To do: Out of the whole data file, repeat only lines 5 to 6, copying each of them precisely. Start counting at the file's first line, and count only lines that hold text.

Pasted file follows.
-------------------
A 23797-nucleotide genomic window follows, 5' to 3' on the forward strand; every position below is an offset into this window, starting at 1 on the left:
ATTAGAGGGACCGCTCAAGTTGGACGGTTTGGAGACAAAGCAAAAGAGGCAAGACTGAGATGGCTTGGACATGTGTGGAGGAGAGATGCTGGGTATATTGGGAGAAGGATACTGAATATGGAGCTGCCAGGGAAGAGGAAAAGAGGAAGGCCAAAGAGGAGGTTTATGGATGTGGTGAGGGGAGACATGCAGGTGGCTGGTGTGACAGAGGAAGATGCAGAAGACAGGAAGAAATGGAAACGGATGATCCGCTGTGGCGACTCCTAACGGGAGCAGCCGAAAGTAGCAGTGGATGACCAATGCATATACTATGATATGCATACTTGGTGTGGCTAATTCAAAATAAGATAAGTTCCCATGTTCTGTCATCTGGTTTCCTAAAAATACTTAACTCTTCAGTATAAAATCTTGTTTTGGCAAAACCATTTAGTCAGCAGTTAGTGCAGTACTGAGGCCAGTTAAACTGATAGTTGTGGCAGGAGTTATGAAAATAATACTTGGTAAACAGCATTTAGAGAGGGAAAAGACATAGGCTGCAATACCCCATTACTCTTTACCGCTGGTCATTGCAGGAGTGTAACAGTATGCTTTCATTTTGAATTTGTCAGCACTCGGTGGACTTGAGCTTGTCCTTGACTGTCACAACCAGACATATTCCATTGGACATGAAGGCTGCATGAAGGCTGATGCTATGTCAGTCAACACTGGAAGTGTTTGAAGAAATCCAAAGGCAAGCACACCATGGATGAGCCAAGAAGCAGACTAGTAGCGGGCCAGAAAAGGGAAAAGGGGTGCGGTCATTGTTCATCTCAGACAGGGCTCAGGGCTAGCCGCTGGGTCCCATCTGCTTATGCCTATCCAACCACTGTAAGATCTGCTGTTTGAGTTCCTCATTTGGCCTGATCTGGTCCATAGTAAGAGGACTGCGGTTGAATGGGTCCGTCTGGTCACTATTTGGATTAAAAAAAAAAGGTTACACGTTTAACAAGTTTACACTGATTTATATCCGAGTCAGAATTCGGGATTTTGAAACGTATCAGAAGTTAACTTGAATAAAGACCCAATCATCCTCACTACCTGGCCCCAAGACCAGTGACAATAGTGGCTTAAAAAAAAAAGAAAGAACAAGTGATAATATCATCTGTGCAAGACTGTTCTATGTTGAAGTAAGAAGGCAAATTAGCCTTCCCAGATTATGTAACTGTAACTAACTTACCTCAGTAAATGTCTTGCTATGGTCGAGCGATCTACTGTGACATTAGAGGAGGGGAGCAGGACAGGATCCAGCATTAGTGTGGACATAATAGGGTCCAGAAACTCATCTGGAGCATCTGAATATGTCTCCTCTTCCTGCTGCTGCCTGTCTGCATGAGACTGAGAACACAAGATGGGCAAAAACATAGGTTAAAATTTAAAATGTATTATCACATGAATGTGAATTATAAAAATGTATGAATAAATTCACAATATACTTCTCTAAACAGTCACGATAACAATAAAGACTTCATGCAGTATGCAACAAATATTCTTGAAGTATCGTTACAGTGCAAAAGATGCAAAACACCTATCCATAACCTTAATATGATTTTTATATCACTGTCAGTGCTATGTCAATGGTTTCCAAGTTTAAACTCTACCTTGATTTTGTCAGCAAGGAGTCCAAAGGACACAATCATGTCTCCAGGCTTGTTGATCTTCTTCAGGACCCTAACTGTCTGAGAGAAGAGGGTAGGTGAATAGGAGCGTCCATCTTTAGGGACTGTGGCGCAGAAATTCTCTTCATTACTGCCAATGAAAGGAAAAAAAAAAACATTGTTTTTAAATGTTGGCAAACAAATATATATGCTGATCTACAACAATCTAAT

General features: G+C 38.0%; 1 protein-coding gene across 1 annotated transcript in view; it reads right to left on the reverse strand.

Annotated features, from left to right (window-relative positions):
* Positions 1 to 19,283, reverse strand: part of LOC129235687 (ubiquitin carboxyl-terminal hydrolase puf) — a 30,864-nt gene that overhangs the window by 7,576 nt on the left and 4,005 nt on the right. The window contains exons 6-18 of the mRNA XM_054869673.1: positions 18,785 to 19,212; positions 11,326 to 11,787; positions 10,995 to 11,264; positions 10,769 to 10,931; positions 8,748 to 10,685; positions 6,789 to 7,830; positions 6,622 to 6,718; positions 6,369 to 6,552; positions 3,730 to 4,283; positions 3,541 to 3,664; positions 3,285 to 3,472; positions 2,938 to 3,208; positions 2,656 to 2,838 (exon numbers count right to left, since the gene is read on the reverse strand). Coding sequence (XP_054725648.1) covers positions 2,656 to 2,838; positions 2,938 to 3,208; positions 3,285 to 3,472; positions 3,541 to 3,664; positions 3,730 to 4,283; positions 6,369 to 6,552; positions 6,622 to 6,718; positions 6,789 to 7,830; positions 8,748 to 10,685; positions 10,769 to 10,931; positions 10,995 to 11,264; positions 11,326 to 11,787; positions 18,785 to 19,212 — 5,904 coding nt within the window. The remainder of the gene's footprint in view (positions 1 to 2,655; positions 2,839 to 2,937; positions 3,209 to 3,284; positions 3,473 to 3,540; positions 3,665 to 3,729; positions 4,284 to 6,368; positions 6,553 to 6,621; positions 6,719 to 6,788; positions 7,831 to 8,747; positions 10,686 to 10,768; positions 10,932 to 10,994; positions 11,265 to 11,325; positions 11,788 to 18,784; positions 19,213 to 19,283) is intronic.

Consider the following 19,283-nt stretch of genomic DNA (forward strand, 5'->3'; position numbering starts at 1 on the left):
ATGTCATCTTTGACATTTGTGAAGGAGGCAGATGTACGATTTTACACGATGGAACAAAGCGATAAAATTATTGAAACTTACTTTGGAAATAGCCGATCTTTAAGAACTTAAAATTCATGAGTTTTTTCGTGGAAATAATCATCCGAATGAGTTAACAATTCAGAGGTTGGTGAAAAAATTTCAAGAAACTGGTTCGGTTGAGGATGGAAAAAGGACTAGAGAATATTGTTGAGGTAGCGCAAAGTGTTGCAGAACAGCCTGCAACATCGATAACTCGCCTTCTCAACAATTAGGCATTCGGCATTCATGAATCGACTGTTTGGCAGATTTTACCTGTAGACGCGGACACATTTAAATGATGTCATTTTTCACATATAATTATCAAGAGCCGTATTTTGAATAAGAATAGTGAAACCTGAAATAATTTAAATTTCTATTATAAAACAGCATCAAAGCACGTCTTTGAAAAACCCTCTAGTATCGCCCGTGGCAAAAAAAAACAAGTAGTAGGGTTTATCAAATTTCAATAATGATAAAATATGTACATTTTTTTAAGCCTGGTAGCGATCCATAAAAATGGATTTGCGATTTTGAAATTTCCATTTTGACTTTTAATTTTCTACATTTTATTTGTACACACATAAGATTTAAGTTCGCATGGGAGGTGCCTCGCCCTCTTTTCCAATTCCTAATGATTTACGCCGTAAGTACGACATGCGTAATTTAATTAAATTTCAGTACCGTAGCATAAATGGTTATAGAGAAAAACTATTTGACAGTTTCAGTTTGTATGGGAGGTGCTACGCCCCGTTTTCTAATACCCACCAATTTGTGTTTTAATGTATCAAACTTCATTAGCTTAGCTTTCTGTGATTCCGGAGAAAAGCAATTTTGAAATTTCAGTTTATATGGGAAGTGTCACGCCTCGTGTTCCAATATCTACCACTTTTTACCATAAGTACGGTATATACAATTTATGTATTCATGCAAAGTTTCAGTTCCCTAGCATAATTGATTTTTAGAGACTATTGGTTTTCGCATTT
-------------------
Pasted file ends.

* Positions 1 to 19,283, reverse strand: part of LOC129235687 (ubiquitin carboxyl-terminal hydrolase puf) — a 30,864-nt gene that overhangs the window by 7,576 nt on the left and 4,005 nt on the right. The window contains exons 6-18 of the mRNA XM_054869673.1: positions 18,785 to 19,212; positions 11,326 to 11,787; positions 10,995 to 11,264; positions 10,769 to 10,931; positions 8,748 to 10,685; positions 6,789 to 7,830; positions 6,622 to 6,718; positions 6,369 to 6,552; positions 3,730 to 4,283; positions 3,541 to 3,664; positions 3,285 to 3,472; positions 2,938 to 3,208; positions 2,656 to 2,838 (exon numbers count right to left, since the gene is read on the reverse strand). Coding sequence (XP_054725648.1) covers positions 2,656 to 2,838; positions 2,938 to 3,208; positions 3,285 to 3,472; positions 3,541 to 3,664; positions 3,730 to 4,283; positions 6,369 to 6,552; positions 6,622 to 6,718; positions 6,789 to 7,830; positions 8,748 to 10,685; positions 10,769 to 10,931; positions 10,995 to 11,264; positions 11,326 to 11,787; positions 18,785 to 19,212 — 5,904 coding nt within the window. The remainder of the gene's footprint in view (positions 1 to 2,655; positions 2,839 to 2,937; positions 3,209 to 3,284; positions 3,473 to 3,540; positions 3,665 to 3,729; positions 4,284 to 6,368; positions 6,553 to 6,621; positions 6,719 to 6,788; positions 7,831 to 8,747; positions 10,686 to 10,768; positions 10,932 to 10,994; positions 11,265 to 11,325; positions 11,788 to 18,784; positions 19,213 to 19,283) is intronic.

Consider the following 19,283-nt stretch of genomic DNA (forward strand, 5'->3'; position numbering starts at 1 on the left):